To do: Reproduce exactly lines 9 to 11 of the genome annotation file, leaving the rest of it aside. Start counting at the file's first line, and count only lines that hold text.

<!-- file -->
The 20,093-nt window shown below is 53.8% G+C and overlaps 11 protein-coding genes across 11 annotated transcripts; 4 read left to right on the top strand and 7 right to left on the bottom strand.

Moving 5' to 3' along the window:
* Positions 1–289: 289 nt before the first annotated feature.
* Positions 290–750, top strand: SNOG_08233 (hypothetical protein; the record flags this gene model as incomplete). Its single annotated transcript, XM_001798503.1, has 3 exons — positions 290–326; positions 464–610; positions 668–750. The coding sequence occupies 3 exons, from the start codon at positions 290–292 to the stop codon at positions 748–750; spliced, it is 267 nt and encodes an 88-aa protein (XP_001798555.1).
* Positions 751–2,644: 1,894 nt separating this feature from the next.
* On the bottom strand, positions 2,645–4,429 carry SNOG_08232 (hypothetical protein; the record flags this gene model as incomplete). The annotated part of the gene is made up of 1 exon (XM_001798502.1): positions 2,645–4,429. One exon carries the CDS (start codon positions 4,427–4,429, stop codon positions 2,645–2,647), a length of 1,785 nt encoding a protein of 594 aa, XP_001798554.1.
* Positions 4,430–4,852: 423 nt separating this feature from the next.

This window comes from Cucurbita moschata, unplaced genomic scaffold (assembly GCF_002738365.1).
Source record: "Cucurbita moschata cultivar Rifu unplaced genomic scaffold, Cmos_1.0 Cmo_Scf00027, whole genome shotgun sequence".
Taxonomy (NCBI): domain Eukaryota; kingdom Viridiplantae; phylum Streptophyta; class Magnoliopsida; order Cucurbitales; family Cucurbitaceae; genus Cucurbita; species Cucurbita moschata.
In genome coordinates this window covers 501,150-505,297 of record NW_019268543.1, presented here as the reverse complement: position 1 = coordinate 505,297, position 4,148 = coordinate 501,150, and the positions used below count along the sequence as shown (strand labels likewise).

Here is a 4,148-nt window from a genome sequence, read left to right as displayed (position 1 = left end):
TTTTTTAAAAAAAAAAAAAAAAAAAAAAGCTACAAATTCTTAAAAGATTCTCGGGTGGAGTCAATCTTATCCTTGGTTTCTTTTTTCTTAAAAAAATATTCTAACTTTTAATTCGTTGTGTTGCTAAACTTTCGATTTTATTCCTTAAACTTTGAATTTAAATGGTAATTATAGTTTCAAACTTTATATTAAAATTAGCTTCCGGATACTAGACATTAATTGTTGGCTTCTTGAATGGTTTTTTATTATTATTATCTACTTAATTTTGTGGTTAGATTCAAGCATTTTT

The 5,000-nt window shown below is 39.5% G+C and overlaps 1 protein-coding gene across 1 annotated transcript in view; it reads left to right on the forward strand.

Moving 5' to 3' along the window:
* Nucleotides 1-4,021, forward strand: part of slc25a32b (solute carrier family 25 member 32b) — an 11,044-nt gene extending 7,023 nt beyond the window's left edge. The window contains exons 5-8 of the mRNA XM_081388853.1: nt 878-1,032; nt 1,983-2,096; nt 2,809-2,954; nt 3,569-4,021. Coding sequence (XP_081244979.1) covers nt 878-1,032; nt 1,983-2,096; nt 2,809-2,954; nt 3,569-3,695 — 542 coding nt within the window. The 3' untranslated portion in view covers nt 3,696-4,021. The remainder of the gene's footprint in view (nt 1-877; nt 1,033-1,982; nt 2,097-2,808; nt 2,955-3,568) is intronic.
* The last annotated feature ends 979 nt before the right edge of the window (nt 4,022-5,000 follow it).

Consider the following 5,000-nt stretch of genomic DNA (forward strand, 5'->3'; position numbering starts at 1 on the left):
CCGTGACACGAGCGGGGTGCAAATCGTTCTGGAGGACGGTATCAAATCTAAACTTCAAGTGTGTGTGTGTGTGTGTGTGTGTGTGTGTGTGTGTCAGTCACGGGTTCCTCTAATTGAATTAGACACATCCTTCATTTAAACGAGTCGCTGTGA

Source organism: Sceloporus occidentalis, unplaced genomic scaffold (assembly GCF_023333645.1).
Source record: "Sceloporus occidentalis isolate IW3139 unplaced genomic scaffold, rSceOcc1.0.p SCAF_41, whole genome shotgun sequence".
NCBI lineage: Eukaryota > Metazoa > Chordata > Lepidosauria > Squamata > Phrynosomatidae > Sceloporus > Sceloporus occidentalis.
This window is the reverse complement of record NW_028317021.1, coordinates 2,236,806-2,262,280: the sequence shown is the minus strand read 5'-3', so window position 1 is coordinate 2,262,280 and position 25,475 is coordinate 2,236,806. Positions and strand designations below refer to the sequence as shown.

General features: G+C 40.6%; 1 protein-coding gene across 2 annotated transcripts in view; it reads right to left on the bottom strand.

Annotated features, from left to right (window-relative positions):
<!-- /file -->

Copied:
Source record: "Cucurbita moschata cultivar Rifu unplaced genomic scaffold, Cmos_1.0 Cmo_Scf00027, whole genome shotgun sequence".
Taxonomy (NCBI): domain Eukaryota; kingdom Viridiplantae; phylum Streptophyta; class Magnoliopsida; order Cucurbitales; family Cucurbitaceae; genus Cucurbita; species Cucurbita moschata.
In genome coordinates this window covers 501,150-505,297 of record NW_019268543.1, presented here as the reverse complement: position 1 = coordinate 505,297, position 4,148 = coordinate 501,150, and the positions used below count along the sequence as shown (strand labels likewise).